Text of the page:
On June 16, the AAAS Science & Technology Policy Fellowships (STPF) 2022 Live Chat Series kicked off with a series of flash talks from five alumni fellows – one from each of the program’s five decades of existence. While aimed primarily at scientists and engineers who are considering applying for a fellowship, the event had much to offer anyone interested in career pathways that weave science with public policy.
Pamela Flattau (1974-75 Congressional Science & Engineering Fellow sponsored by the American Psychological Association) was among the fellows who set the STPF stage shortly after the program launched in 1973. The 70s was a period of upheaval and changing landscapes. Her fellowship placement in the Senate opened the door to experts in the Congressional Research Service, the social science community, and people throughout the government engaged in the active collection and interpretation of social data. Following her fellowship, Pamela continued to expand her professional boundaries by using her skills to help shape the creation of the scientific workforce. She encouraged the audience to look to their networks and call on experts in the effort to “expand professional boundaries." Flattau is now the executive director of a policy research group, the PsySiP Project.
Traci Hill (1992-94 Executive Branch Fellow at U.S Agency for International Development) and Keith Moo Young (2001-02 Executive Branch Fellow at Environmental Protection Agency) credited their mentors for bringing them to the STPF fellowship. Hill was interested in doing something other than research. As a fellow, she worked on a program that funded partnerships between universities and colleges in developing countries and the US. That experience inspired her to return to academia after the fellowship – understanding that going back didn’t mean a need to focus on research. She is currently acting deputy chief and principal investigator at the National Institute of Environmental Health Sciences.
STPF was a catalyst for Keith's career, opening his eyes to how research can transform policy. He fondly described his journey as the "Yellow Brick Road," with many mentors and friends helping him along his journey. He also shared how academics can make an impact on policy. For instance, they can serve on policy advisory boards or participate in discussions and conversations representing a science perspective. Young is vice provost and dean of undergraduate education at Rensselaer Polytechnic Institute.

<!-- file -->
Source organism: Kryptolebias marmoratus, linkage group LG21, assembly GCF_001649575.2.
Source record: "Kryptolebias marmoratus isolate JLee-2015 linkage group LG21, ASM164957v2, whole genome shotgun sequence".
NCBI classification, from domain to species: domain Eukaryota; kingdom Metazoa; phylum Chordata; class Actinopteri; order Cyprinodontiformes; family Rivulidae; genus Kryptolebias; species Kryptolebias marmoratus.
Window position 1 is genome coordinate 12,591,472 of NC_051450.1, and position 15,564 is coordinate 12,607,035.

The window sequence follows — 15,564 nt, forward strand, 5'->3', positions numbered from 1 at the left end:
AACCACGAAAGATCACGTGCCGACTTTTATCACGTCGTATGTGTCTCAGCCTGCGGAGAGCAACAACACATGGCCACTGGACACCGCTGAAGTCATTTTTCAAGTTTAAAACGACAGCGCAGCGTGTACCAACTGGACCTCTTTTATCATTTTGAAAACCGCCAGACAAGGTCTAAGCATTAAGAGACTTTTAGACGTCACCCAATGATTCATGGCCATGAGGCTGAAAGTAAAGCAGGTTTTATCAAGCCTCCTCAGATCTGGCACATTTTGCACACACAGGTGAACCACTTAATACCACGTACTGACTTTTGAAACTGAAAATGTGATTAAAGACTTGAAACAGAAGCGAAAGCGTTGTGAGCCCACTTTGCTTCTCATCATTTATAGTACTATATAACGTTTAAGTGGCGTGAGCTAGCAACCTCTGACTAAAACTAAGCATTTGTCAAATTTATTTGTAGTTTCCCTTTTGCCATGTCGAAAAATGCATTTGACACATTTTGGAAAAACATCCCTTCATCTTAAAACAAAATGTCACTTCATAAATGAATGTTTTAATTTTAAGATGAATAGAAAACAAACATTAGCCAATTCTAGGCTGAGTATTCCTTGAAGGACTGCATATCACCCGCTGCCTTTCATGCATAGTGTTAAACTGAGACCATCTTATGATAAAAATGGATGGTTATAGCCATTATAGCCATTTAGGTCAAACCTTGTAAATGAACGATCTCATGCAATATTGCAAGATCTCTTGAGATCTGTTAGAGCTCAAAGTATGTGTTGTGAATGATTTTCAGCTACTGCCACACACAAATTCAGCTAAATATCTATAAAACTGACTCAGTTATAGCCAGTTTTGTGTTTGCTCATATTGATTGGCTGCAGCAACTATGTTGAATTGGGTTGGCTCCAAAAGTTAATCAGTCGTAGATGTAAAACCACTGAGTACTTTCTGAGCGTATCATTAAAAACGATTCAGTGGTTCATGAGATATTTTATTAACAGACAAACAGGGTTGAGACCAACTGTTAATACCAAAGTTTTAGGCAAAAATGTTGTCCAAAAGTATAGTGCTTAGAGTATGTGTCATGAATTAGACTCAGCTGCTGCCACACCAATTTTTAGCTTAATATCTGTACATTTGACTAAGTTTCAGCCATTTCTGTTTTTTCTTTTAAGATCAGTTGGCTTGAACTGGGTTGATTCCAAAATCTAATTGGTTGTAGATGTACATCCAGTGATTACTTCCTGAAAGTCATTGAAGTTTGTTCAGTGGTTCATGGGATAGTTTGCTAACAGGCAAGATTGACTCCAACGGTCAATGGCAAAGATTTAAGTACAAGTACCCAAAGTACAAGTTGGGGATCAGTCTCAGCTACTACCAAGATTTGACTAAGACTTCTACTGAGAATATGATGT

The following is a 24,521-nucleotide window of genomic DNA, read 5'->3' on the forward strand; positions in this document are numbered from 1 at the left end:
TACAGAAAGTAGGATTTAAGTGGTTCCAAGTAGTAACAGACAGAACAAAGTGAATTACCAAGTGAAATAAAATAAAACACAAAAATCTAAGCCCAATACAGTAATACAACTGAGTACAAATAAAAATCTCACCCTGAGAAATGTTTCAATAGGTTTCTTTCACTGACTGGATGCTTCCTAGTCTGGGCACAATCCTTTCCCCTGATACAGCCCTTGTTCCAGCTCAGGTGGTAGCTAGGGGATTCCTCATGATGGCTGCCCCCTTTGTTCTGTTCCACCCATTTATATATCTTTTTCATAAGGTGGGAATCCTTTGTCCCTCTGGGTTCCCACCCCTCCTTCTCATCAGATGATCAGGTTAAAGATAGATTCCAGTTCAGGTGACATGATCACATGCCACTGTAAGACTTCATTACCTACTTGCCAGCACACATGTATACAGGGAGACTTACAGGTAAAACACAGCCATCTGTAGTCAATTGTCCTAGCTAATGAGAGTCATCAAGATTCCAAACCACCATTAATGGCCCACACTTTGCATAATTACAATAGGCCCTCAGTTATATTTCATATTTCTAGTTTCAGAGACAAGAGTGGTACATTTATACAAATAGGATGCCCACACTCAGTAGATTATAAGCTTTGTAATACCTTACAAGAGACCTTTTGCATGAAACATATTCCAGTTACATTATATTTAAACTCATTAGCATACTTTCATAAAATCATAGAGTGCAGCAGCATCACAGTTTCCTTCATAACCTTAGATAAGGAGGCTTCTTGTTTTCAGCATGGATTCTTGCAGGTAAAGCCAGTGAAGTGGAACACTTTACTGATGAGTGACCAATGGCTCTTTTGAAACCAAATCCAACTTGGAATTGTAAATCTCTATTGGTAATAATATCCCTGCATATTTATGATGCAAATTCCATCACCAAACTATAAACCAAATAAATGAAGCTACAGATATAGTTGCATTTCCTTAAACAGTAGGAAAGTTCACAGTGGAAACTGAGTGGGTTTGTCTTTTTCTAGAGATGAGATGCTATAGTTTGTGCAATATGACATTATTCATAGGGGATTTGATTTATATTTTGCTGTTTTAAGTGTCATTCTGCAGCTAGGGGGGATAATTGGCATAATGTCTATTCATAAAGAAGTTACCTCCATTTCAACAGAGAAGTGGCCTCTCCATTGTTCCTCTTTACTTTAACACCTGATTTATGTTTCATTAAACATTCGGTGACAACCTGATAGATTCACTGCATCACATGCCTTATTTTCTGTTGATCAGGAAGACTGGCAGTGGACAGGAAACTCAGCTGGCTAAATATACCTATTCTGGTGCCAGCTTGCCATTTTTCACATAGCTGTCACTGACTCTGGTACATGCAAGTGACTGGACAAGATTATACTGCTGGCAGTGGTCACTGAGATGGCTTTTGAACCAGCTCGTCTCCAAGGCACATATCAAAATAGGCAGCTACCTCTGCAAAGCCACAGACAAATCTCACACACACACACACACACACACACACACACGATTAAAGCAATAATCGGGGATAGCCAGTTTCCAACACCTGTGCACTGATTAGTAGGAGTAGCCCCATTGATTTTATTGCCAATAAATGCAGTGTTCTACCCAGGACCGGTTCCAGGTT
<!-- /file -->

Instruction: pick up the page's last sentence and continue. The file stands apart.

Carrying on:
Attendees at the first 2022 live chat were also able to hear from STPF Director Rashada Alexander (2009-11 Executive Branch Fellow at the National Institutes of Health, NIH). Her advice to listeners: keep thinking of ways to continue learning and growing. Alexander recalled asking a lot of questions during, and after, her fellowship. She made a habit of finding people from whom she wanted to learn to request time to talk, even cold calling a few.
And be mindful of "the difference between doing important things and being around important people,” said Alexander. “They're two different things. Sometimes you'll do them both at the same time, but that doesn't make them the same thing."
The fellowship was the perfect mid-career transition for biological anthropologist Roberto Delgado (2013-15 Executive Branch Fellow at the National Science Foundation, NSF) from esoteric research to making a broader societal impact. Delgado kept busy as a fellow. He co-led the STPF Biodiversity Affinity Group, co-authored a five-year interagency arctic research plan, and co-led a report for the Office of Science and Technology Policy. Following his fellowship, Delgado was contracted by NIH not for his public health knowledge, but for his interagency experience and connection to Arctic communities. Today, he recruits and mentors fellows of his own at the NSF Office of Polar Programs as the Program Director for the Arctic Observing Network. "I'm ever grateful to the fellowship program, AAAS staff, my host office and mentor, and fellow fellows for helping me grow and expand professionally in areas I would not have otherwise anticipated,” he said.
Watch a recording of the June live chat here.